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Engineering (verb) Diversity: Using the Engineering Design Process to Define and Intervene in the Issue of Undergraduate Diversity at the Institution Level

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Conference

2017 ASEE Annual Conference & Exposition

Location

Columbus, Ohio

Publication Date

June 24, 2017

Start Date

June 24, 2017

End Date

June 28, 2017

Conference Session

Minorities in Engineering Division Technical Session 3

Tagged Division

Minorities in Engineering

Tagged Topic

Diversity

Page Count

15

DOI

10.18260/1-2--28247

Permanent URL

https://peer.asee.org/28247

Download Count

115

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Paper Authors

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Jenni Buckley University of Delaware

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Dr. Buckley is an Assistant Professor of Mechanical Engineering at University of Delaware. She received her Bachelor’s of Engineering (2001) in Mechanical Engineering from the University of Delaware, and her MS (2004) and PhD (2006) in Mechanical Engineering from the University of California, Berkeley, where she worked on computational and experimental methods in spinal biomechanics. Since 2006, her research efforts have focused on the development and mechanical evaluation of medical and rehabilitation devices, particularly orthopaedic, neurosurgical, and pediatric devices. She teaches courses in design, biomechanics, and mechanics at University of Delaware and is heavily involved in K12 engineering education efforts at the local, state, and national levels.

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Amy Trauth University of Delaware Orcid 16x16 orcid.org/0000-0002-5146-592X

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Amy Trauth, Ph.D., is the Senior Associate Director of Science Education at the University of Delaware's Center for Educational Leadership, Teaching, and Learning. In her role, Amy works collaboratively with K-12 science and engineering teachers to develop and implement standards-based curricula and assessments. She also provides mentoring and coaching and co-teaching support to K-12 teachers across the entire trajectory of the profession. Her research focuses on teacher education, classroom assessment, and P-16 environmental and engineering education.

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Michael L. Vaughan University of Delaware

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Michael L. Vaughan is Associate Dean and faculty member at the University of Delaware, College of Engineering. In this role, he is responsible for the College of Engineering academic affairs enterprise. Dean Vaughan manages the College of Engineering academic and educational support processes by developing and implementing policies, programs and interconnections to enhance the College ability to foster successful outcomes. Dean Vaughan is a member of the College leadership team. The College current has over 2442 undergraduate and over 850 graduate students.

For many years, he has served as the Campus Principal Investigator of the NSF funded Greater Philadelphia Louis Stokes Alliances for Minority Participation (LSAMP) Program and the NSF/AMP Bridges to the Doctorate Program, which focus on the success of students traditionally underrepresented in science, technology, engineering, and mathematics (STEM) disciplines. In addition, Dean Vaughan is the former Program Director/PI of the EAA/UD Graduate Preparatory Summer Residential Program funded by the Educational Advancement Alliance (EAA). The program includes up to 40 participants, rising juniors or seniors at Historically Black Colleges and Universities (HBCUs), who have interest in pursuing STEM disciplines at the graduate-level. Annually, Dean Vaughan supervises direction of the 4-week FAME/UD Summer Residential Program for 30-35 high school students, the RISE Summer Enrichment Program for incoming engineering freshmen and, in the past, the HEARD (Higher Education Awareness Response in Delaware) Project, a college awareness program, funded by the Department of Education through Philadelphia GEAR UP for College Network. Globally in the College, he manages academic programs and policies that impact the careers of all engineering students at both the undergraduate and graduate level. Dean Vaughan is focused on enhancing the College’s student/faculty interface by fostering successful academic and professional outcomes in an increasingly multi-cultural and diverse engineering environment.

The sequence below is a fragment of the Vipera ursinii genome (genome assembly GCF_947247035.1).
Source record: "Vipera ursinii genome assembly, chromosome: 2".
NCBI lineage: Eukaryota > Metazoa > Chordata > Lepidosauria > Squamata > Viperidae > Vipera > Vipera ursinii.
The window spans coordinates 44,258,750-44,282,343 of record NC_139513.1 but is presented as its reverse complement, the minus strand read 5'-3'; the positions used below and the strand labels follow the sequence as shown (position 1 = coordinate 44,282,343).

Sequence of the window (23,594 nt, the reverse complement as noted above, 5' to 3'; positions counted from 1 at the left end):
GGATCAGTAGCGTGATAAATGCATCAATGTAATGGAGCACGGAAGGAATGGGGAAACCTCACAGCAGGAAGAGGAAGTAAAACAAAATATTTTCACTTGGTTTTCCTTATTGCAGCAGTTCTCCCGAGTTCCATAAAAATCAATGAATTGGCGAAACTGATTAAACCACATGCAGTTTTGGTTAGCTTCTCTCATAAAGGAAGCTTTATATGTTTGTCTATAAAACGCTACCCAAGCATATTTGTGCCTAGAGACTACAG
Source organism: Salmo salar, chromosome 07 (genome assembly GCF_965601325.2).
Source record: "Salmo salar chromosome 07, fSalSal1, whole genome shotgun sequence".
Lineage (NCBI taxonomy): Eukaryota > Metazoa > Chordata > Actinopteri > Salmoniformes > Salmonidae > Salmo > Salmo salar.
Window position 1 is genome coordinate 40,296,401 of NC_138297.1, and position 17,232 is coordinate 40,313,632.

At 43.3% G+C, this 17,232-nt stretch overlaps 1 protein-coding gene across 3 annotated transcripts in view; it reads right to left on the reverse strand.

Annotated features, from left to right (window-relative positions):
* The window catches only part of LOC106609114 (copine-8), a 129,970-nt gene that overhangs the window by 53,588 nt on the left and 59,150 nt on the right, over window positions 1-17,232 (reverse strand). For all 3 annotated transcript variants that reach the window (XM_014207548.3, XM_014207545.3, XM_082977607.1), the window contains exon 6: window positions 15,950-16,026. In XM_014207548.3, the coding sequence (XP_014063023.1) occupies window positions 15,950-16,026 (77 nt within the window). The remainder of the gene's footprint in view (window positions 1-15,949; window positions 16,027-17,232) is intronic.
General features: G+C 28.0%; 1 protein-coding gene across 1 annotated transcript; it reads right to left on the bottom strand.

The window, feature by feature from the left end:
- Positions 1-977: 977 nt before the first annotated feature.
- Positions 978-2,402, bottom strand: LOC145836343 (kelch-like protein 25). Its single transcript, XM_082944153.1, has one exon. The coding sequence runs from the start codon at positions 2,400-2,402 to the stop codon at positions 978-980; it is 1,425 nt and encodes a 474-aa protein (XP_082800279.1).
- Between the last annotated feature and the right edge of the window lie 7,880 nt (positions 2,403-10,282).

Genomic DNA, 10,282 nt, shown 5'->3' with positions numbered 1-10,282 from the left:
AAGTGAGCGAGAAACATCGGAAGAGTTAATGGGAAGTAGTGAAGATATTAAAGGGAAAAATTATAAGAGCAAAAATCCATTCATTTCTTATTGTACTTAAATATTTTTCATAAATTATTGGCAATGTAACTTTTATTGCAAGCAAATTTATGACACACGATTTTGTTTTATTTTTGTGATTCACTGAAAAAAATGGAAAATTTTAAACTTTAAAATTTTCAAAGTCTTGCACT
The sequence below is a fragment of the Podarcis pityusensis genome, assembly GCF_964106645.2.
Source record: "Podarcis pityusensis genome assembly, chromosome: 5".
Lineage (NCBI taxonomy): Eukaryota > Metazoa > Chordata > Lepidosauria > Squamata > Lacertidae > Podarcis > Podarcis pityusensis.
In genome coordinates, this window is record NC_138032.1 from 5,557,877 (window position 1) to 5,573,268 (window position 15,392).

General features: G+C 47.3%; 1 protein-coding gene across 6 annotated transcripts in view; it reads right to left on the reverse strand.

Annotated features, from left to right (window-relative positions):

On campus, Dean Vaughan is past-chair of the University-wide Risk Management Advisory Committee (RMAC), past-chair of the Campus Transfer Student Working Group, a member of the University Community Engagement Commission, the DuPont Scholars Selection Committee, the Assistant and Associate Dean Council and the University Career Services Center Advisory Committee.

Off campus, he is or has been a member of various professional associations and currently sits on numerous boards and committees that focus on engineering education and issues that positively impact the lives of young people. Dean Vaughan served on the National Executive Committee of the GEM Consortium in Alexandria VA which funds graduate degrees in Engineering and Science. Dean Vaughan is a former President and former Treasurer of the Board of the GEM Corporation and past Chairman of the National GEM Investment Committee. Dean Vaughan was former Vice President of the board of directors and Operations Committee Chair of the National Junior Engineering Technical Society (JETS) based in Alexandria, Va. The JETS organization was a leading nonprofit educational enterprise dedicated to promoting engineering and technology careers to America's youth. Of the more than 40,000 students JETS served each year, 53 percent were from groups traditionally underrepresented in engineering and technology and 36 percent of participants were female. Dean Vaughan is a longstanding member of the President’s Advisory Committee of the Girl Scouts of the Chesapeake Bay Council which encompasses girl scouting activities in all of the Delmarva Peninsula which includes Delaware, the Eastern Shore of Maryland, and the Eastern Shore of Virginia. In addition, he is a former Board President of Delaware Futures of Wilmington, DE an organization which provides educational, social, and motivational support to high school students with unrealized potential to become successful college applicants. Dean Vaughan is also the convener and member of the External Advisory Board of HBCU-UP SMILE Project at Delaware State University which reports to the institution’s president.